However, with Wilson in mind, the Jets also splurged on not only bright talents at the wide receiver position in both Corey Davis and Keelan Cole. They also invested in new running back Tevin Coleman and boosted their depth at the tight position by acquiring Tyler Kroft. But the Jets didn’t stop there. After selecting Wilson second overall in the draft, the Jets also went after the bright and dominant USC guard Alijah Vera-Tucker with their 14th overall pick, selected Elijah Moore out of Ole Miss with their first, second-round pick, and then proceeded to draft the strong and evasive running back out of UNC in Michael Carter with their fourth pick (ESPN). From running backs to wide receivers to offensive linemen, the Jets went on a tear over the offseason to provide Wilson with just about everything he needs to succeed.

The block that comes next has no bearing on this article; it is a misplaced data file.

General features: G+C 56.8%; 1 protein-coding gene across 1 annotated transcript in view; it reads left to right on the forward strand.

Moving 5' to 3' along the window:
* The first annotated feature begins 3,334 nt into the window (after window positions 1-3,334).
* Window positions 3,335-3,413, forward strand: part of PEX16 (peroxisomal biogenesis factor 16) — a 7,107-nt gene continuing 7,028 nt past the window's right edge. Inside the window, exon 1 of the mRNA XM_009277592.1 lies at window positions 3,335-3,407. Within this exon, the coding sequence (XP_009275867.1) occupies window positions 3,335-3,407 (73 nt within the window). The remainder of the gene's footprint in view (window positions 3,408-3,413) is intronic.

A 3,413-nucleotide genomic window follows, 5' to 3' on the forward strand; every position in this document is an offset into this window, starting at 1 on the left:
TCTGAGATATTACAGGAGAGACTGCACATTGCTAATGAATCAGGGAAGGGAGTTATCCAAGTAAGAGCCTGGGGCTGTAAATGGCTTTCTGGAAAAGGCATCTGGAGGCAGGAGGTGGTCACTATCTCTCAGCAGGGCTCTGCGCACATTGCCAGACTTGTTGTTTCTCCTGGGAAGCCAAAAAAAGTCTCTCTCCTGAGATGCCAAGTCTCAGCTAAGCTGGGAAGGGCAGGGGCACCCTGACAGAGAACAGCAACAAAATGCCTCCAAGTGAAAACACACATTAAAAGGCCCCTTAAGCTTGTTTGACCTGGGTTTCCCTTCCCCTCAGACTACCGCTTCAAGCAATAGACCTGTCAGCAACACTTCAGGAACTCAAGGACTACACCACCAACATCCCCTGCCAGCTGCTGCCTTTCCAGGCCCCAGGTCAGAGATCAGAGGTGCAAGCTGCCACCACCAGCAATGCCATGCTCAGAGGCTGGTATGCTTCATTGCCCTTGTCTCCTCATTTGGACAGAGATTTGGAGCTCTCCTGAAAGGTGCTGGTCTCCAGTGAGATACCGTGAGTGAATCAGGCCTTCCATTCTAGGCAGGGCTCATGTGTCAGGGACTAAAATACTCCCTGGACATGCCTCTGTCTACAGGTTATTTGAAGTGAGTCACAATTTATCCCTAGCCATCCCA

But even with all of this talent, the greatest test for Wilson is whether he has what it takes to spearhead the production needed offensively to put this Jets team back on track. Wilson produced an immaculate 2020 season in what would be his last for BYU, throwing for 3,692 yards, 33 touchdowns, and only three interceptions whilst running for an additional ten more touchdowns (ESPN). That said, can Wilson recreate that kind of magic to some degree in his NFL rookie campaign, despite so many new pieces that he has yet to get fully acquainted with?